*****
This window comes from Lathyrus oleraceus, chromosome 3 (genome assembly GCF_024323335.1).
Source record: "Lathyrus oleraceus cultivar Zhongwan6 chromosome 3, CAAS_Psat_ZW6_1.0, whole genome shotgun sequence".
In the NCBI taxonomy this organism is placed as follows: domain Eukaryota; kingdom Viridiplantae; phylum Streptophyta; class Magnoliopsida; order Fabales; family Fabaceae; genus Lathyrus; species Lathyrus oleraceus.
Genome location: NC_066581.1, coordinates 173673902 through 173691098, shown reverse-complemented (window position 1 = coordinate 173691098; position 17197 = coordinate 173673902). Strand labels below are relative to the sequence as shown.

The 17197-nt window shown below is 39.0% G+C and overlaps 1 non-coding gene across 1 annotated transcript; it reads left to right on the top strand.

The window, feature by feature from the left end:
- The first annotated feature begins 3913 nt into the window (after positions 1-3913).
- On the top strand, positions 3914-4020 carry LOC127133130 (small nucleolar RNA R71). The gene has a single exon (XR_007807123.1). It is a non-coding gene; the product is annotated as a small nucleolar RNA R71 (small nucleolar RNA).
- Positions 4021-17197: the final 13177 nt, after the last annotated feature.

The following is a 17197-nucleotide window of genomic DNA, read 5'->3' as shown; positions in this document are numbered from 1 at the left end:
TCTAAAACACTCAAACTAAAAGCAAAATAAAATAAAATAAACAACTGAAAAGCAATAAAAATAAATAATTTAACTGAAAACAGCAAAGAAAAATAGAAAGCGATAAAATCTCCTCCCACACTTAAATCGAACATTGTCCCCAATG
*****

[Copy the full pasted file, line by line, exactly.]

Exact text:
This window comes from Lathyrus oleraceus, chromosome 3 (genome assembly GCF_024323335.1).
Source record: "Lathyrus oleraceus cultivar Zhongwan6 chromosome 3, CAAS_Psat_ZW6_1.0, whole genome shotgun sequence".
In the NCBI taxonomy this organism is placed as follows: domain Eukaryota; kingdom Viridiplantae; phylum Streptophyta; class Magnoliopsida; order Fabales; family Fabaceae; genus Lathyrus; species Lathyrus oleraceus.
Genome location: NC_066581.1, coordinates 173673902 through 173691098, shown reverse-complemented (window position 1 = coordinate 173691098; position 17197 = coordinate 173673902). Strand labels below are relative to the sequence as shown.

The 17197-nt window shown below is 39.0% G+C and overlaps 1 non-coding gene across 1 annotated transcript; it reads left to right on the top strand.

The window, feature by feature from the left end:
- The first annotated feature begins 3913 nt into the window (after positions 1-3913).
- On the top strand, positions 3914-4020 carry LOC127133130 (small nucleolar RNA R71). The gene has a single exon (XR_007807123.1). It is a non-coding gene; the product is annotated as a small nucleolar RNA R71 (small nucleolar RNA).
- Positions 4021-17197: the final 13177 nt, after the last annotated feature.

The following is a 17197-nucleotide window of genomic DNA, read 5'->3' as shown; positions in this document are numbered from 1 at the left end:
TCTAAAACACTCAAACTAAAAGCAAAATAAAATAAAATAAACAACTGAAAAGCAATAAAAATAAATAATTTAACTGAAAACAGCAAAGAAAAATAGAAAGCGATAAAATCTCCTCCCACACTTAAATCGAACATTGTCCCCAATG